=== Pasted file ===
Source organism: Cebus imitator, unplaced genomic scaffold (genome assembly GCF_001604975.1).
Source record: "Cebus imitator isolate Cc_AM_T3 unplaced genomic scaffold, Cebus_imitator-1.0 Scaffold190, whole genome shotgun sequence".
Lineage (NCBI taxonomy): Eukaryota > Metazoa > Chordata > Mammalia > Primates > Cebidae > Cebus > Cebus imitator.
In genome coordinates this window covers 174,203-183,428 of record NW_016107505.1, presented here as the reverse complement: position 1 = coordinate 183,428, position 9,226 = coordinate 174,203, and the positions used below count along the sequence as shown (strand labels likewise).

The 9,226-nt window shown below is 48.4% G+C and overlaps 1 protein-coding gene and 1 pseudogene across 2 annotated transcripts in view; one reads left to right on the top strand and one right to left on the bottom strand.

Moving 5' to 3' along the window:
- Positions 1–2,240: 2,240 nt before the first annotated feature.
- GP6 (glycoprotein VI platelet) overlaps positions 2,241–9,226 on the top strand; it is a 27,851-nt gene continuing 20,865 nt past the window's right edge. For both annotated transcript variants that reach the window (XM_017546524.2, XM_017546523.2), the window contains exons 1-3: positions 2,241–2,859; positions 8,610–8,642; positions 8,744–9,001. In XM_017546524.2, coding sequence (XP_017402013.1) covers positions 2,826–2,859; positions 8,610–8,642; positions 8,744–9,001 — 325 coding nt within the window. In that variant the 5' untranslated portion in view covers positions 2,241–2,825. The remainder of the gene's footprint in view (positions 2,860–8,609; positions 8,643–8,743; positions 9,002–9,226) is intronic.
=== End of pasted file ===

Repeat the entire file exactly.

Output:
Source organism: Cebus imitator, unplaced genomic scaffold (genome assembly GCF_001604975.1).
Source record: "Cebus imitator isolate Cc_AM_T3 unplaced genomic scaffold, Cebus_imitator-1.0 Scaffold190, whole genome shotgun sequence".
Lineage (NCBI taxonomy): Eukaryota > Metazoa > Chordata > Mammalia > Primates > Cebidae > Cebus > Cebus imitator.
In genome coordinates this window covers 174,203-183,428 of record NW_016107505.1, presented here as the reverse complement: position 1 = coordinate 183,428, position 9,226 = coordinate 174,203, and the positions used below count along the sequence as shown (strand labels likewise).

The 9,226-nt window shown below is 48.4% G+C and overlaps 1 protein-coding gene and 1 pseudogene across 2 annotated transcripts in view; one reads left to right on the top strand and one right to left on the bottom strand.

Moving 5' to 3' along the window:
- Positions 1–2,240: 2,240 nt before the first annotated feature.
- GP6 (glycoprotein VI platelet) overlaps positions 2,241–9,226 on the top strand; it is a 27,851-nt gene continuing 20,865 nt past the window's right edge. For both annotated transcript variants that reach the window (XM_017546524.2, XM_017546523.2), the window contains exons 1-3: positions 2,241–2,859; positions 8,610–8,642; positions 8,744–9,001. In XM_017546524.2, coding sequence (XP_017402013.1) covers positions 2,826–2,859; positions 8,610–8,642; positions 8,744–9,001 — 325 coding nt within the window. In that variant the 5' untranslated portion in view covers positions 2,241–2,825. The remainder of the gene's footprint in view (positions 2,860–8,609; positions 8,643–8,743; positions 9,002–9,226) is intronic.